What makes for a potentially valuable expired domain name?
When buying an expired domain name tom then sell on, you’ll want to try and make sure there is a market of potential buyers, and that the name has utility and relevancy to make it a valuable proposition.
A few factors you might want to consider as a means of estimating the value and market demand for a given domain name:
- Domain name contains keywords with proven search traffic – Domain names which either match or contain common search terms and keywords will often be of higher value and in demand. There are a number of online tools which you can use to determine Google search volumes for specific keywords and search terms.
- Domain name is short, easy to remember and spell – This is more a common sense and practical issue. Most people will only be able to recall short domain names which read logically and are easy to spell. The downside to this though, is often that these names are more generic, and have often already been registered.
- The same or similar variants are already registered in different TLD extensions – If a domain name is already well used across a range of other extensions (.org, .info for example), then this can often be considered a good indicator that the .com variant will be a valuable investment for instance. It’s also often the case that owners of those other domains will be keen to buy up the matching domains in the extensions, which they don’t yet have (i.e. the one which you’re about to acquire!).
- Domain name doesn’t contain any hyphens – Hyphens might be present in a business or product name, or provide a ‘near-match’ for your ideal domain name, but as a rule of thumb they aren’t a good idea for domain names and won’t sell as well.
- The domain name is old (has been registered previously for multiple years) – a domain name being old doesn’t immediately equate to it being more valuable. However it is generally the case that the more popular domain names, and those which people continue to find valuable – were originally registered early on, and continue to be re-registered year after year.
- Domain name contains recognised dictionary words – Another common sense consideration. Most businesses or products are best described by widely used common language keywords. Domain names with unconventional spellings, or unique names altogether, often aren’t easy to remember or search for, unless they’re already well established and associated with a known brand.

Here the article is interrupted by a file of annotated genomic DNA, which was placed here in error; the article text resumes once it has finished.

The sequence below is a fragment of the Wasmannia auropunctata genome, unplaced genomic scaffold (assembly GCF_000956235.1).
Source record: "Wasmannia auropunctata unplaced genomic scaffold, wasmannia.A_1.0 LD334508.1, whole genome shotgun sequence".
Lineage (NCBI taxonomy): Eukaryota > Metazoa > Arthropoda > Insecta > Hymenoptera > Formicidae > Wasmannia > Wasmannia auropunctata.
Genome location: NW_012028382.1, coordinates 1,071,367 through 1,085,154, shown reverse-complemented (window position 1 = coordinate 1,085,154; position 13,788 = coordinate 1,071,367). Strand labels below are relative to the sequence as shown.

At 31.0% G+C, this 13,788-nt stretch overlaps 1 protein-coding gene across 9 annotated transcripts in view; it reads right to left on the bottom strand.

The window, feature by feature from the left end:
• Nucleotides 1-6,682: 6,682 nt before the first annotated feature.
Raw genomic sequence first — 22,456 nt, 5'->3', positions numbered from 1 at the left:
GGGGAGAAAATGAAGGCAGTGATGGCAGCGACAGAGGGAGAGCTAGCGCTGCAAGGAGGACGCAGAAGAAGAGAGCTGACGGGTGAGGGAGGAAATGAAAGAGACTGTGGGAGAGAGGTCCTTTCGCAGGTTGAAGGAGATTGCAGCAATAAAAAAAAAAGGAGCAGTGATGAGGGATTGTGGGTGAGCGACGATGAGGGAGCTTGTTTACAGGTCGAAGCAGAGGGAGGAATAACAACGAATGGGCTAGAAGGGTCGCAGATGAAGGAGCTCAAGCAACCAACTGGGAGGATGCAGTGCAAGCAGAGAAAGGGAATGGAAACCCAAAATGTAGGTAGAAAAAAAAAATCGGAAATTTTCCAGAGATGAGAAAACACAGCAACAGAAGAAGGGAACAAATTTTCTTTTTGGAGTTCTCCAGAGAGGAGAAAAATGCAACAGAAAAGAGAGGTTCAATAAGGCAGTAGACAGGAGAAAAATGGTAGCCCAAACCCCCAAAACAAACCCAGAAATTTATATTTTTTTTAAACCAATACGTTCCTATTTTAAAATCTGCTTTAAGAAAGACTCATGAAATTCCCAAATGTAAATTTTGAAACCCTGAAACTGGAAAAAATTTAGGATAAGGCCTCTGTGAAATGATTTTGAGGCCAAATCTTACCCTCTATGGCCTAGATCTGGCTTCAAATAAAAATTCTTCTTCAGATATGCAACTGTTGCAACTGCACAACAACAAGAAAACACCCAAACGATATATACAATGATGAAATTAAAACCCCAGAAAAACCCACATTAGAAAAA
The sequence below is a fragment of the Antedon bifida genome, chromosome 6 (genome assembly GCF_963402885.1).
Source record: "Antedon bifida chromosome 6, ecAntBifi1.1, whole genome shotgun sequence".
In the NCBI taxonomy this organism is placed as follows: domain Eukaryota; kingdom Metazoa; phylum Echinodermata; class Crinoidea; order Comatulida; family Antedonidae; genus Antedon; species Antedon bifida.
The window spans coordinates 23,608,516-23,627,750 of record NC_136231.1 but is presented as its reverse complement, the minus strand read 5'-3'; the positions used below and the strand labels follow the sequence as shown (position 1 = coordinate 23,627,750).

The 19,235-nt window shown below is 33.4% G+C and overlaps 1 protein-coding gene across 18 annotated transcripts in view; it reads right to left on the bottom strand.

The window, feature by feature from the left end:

- Domain name has previously accrued significant backlinks – If a domain name has been registered previously and proved to be of value in its former life, it’s highly likely that it will have accrued a number of backlinks from other websites. If a domain has a high number of backlinks then it will likely be benefitting from the domain authority accrued and will be in turn more valuable because of this.
Searching through databases of Expired Domains
With such a vast number of domain names expiring and re-entering the market on a daily basis, how do you apply your search criteria and find your golden egg?
Thankfully, some of those same drop-catch sites offer bulk search tools just for this purpose.
Probably the best site for this purpose is ExpiredDomains.net. Here, you can select and apply dozens of filtering criteria and instantly apply them to a database of the latest expired domains. Typical filters include TLDs (i.e. search for .com, .info, .org etc.), domain name length (character length), number of backlinks, and age.
The bulk search facility offered by ExpiredDomains.net is free to use. Although we have found that it sometimes breaks or limits searches if you search too often from the same IP address.
Like many other drop-catcher sites, ExpiredDomains.net generates its revenue through referral fees if you then click through on domain name results and register the names using one of their preferred registrars.
Best of luck hunting and trading!